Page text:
101 Best pizza & # 39; s in America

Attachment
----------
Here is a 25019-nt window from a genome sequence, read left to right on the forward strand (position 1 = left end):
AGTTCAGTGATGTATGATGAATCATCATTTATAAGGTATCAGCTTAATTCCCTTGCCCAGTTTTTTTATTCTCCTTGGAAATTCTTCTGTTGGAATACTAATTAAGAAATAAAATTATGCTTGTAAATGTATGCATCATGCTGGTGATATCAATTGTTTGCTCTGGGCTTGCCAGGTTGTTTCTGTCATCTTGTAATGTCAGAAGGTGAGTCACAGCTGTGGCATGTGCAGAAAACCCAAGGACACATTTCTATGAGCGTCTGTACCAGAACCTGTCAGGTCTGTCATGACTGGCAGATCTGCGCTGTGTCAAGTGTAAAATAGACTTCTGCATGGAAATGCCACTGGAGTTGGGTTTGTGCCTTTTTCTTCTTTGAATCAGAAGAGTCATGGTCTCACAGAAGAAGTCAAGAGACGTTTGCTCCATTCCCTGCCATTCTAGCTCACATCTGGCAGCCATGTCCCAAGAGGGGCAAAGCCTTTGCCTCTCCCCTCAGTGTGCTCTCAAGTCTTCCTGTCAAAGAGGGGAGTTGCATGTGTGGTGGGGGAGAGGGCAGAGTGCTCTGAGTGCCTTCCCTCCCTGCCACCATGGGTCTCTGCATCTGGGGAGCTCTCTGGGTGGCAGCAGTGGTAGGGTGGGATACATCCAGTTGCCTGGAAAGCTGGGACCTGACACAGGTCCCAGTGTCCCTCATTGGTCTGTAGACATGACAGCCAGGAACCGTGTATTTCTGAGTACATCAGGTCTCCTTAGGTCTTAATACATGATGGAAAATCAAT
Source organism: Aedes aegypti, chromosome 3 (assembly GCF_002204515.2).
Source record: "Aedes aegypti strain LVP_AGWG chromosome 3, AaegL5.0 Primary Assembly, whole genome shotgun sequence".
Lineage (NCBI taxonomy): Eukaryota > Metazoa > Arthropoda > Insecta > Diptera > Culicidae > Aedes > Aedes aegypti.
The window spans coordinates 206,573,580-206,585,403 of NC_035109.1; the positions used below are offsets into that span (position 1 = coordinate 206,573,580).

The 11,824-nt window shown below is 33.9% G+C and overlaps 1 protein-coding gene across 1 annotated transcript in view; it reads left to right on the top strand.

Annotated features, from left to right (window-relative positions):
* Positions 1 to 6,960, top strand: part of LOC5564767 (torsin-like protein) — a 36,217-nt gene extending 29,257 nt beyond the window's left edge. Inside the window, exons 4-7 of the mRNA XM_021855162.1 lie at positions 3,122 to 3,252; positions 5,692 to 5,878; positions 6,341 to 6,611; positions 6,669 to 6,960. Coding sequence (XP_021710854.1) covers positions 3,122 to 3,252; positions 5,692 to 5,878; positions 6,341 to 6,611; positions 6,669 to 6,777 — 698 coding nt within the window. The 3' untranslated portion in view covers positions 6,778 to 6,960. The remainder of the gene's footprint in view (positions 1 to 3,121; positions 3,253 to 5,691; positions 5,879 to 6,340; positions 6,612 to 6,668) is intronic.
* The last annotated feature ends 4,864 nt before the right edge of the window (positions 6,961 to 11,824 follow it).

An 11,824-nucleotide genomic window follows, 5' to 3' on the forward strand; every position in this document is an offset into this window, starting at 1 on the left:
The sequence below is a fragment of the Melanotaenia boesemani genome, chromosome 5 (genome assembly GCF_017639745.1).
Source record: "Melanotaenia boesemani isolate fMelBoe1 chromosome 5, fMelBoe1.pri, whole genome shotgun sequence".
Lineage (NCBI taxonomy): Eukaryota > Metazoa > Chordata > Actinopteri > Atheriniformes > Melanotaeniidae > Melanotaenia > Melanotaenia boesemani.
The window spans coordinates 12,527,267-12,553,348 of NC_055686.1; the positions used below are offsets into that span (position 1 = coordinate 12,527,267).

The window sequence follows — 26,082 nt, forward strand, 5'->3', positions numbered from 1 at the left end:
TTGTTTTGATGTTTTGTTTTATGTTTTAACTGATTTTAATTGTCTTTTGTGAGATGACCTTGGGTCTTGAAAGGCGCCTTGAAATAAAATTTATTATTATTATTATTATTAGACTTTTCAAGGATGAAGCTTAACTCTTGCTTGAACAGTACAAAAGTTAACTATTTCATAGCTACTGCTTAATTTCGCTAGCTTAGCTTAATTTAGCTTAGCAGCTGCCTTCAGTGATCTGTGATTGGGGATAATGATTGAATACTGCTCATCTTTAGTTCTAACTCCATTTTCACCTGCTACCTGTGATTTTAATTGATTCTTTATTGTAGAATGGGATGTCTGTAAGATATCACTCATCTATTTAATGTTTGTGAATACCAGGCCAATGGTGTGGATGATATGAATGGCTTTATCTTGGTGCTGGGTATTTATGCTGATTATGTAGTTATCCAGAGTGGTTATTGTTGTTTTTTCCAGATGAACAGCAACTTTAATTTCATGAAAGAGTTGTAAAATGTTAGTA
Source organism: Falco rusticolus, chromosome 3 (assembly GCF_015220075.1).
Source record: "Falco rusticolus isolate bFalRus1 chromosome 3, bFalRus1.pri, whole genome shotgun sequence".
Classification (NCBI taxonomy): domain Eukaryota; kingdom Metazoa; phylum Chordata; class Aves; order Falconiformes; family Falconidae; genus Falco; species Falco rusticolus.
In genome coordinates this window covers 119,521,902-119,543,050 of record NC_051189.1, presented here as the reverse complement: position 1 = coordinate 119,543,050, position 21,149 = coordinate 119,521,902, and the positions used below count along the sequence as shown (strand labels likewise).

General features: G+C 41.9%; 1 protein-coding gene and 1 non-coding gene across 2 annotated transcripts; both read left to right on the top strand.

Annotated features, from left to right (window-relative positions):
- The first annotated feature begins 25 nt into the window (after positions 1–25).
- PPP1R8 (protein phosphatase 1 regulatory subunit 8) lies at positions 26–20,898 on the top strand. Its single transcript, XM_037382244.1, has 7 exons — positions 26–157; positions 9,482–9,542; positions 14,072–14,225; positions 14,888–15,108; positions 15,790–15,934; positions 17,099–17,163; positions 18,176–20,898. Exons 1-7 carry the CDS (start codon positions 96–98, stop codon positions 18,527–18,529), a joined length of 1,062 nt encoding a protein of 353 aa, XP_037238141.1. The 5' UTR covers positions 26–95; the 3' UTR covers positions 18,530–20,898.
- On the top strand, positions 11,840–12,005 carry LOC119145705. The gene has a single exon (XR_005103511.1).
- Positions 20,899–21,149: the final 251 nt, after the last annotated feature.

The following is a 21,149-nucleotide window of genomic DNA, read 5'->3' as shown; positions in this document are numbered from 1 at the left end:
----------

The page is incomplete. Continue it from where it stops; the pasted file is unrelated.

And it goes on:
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It is not necessary to be able to do the mental gymnastics inherent in understanding the history behind one of the most famous pizzeria in New York City, Brooklyn, but to taste a piece of the famous pizza , but we have a few minutes to wait in line. Gennaro Lombardi opened what is generally considered the first pizzeria in America (Lombardi & # 39; s, No. 10). He allegedly trained Pasquale "Patsy" Lancieri, who opened the first Patsy & # 39; s in East Harlem (number 11). His cousin Patsy Grimaldi opened a place in 1990, also called Patsy & # 39; s, in Brooklyn & Dumbo (he would also have learned his trade from Jerry Pero, son of Anthony Totonno Pero, who was Totonno & # 39; s (another story), but the name had to change to Grimaldi's after his uncle died and his aunt sold the name of the Patsy. Three years later, Patsy sold the Grimaldi & # 39; s on 19 Old Fulton Street to Frank Ciolli, whose two children expanded the Grimaldi brand to nearly 50 restaurants across the country. But Ciolli lost the lease for the original space and had to move to a larger former bank building next door on 1 Front Street. That is the moment when Patsy moved into the original space of Grimaldi to open Juliana & # 39; s (no. 42). It comes down to this: Patsy Grimaldi, whose pizza lineage goes back to family members trained by Gennaro Lombardi, makes pies in a restaurant called Juliana & # 39; s in the original Grimaldi & # 39; s, and Grimaldi & # 39; s is next door . With all that said, you are roughly in front of the line. (Remember: no credit cards, no reservations, no slices and no delivery!). So sit down and order something simple: a Margherita made in a coal-fired oven that heats around 1200 degrees F and needs around 100 pounds of coal a day. It's crispy, it's smoky, it's spicy, cheesy and delicious, and when you're done, you can go next door to Juliana & # 39; s.